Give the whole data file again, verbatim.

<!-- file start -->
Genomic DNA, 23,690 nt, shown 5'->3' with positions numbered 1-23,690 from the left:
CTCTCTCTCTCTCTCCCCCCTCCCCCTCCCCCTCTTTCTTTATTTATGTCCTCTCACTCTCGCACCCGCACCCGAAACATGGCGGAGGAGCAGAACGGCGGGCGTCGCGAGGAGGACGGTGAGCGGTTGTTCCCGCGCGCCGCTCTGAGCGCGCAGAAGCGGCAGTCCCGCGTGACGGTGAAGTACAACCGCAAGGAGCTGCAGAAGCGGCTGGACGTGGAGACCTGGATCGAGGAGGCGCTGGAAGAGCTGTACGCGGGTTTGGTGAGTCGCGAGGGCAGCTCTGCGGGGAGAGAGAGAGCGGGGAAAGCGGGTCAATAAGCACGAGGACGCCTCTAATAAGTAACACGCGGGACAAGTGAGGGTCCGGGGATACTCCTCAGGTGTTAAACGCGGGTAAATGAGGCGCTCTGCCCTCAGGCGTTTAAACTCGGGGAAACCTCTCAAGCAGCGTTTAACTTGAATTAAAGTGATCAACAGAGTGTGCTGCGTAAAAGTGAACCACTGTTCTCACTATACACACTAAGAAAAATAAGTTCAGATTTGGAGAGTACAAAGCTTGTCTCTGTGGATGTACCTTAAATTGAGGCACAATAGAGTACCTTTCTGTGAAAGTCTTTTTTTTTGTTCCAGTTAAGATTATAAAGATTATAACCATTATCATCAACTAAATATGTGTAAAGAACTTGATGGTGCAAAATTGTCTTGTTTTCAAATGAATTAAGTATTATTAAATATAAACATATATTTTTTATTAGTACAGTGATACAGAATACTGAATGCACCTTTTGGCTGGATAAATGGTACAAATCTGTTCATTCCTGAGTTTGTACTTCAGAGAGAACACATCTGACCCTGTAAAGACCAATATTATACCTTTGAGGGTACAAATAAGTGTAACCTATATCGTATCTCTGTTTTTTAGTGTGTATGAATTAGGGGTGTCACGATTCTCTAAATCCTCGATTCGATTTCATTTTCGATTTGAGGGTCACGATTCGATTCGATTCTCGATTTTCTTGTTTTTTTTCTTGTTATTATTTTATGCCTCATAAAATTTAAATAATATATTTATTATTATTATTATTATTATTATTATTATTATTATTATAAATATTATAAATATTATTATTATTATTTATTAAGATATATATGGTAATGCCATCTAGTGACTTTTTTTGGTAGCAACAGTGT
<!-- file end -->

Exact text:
Genomic DNA, 23,690 nt, shown 5'->3' with positions numbered 1-23,690 from the left:
CTCTCTCTCTCTCTCCCCCCTCCCCCTCCCCCTCTTTCTTTATTTATGTCCTCTCACTCTCGCACCCGCACCCGAAACATGGCGGAGGAGCAGAACGGCGGGCGTCGCGAGGAGGACGGTGAGCGGTTGTTCCCGCGCGCCGCTCTGAGCGCGCAGAAGCGGCAGTCCCGCGTGACGGTGAAGTACAACCGCAAGGAGCTGCAGAAGCGGCTGGACGTGGAGACCTGGATCGAGGAGGCGCTGGAAGAGCTGTACGCGGGTTTGGTGAGTCGCGAGGGCAGCTCTGCGGGGAGAGAGAGAGCGGGGAAAGCGGGTCAATAAGCACGAGGACGCCTCTAATAAGTAACACGCGGGACAAGTGAGGGTCCGGGGATACTCCTCAGGTGTTAAACGCGGGTAAATGAGGCGCTCTGCCCTCAGGCGTTTAAACTCGGGGAAACCTCTCAAGCAGCGTTTAACTTGAATTAAAGTGATCAACAGAGTGTGCTGCGTAAAAGTGAACCACTGTTCTCACTATACACACTAAGAAAAATAAGTTCAGATTTGGAGAGTACAAAGCTTGTCTCTGTGGATGTACCTTAAATTGAGGCACAATAGAGTACCTTTCTGTGAAAGTCTTTTTTTTTGTTCCAGTTAAGATTATAAAGATTATAACCATTATCATCAACTAAATATGTGTAAAGAACTTGATGGTGCAAAATTGTCTTGTTTTCAAATGAATTAAGTATTATTAAATATAAACATATATTTTTTATTAGTACAGTGATACAGAATACTGAATGCACCTTTTGGCTGGATAAATGGTACAAATCTGTTCATTCCTGAGTTTGTACTTCAGAGAGAACACATCTGACCCTGTAAAGACCAATATTATACCTTTGAGGGTACAAATAAGTGTAACCTATATCGTATCTCTGTTTTTTAGTGTGTATGAATTAGGGGTGTCACGATTCTCTAAATCCTCGATTCGATTTCATTTTCGATTTGAGGGTCACGATTCGATTCGATTCTCGATTTTCTTGTTTTTTTTCTTGTTATTATTTTATGCCTCATAAAATTTAAATAATATATTTATTATTATTATTATTATTATTATTATTATTATTATTATAAATATTATAAATATTATTATTATTATTTATTAAGATATATATGGTAATGCCATCTAGTGACTTTTTTTGGTAGCAACAGTGT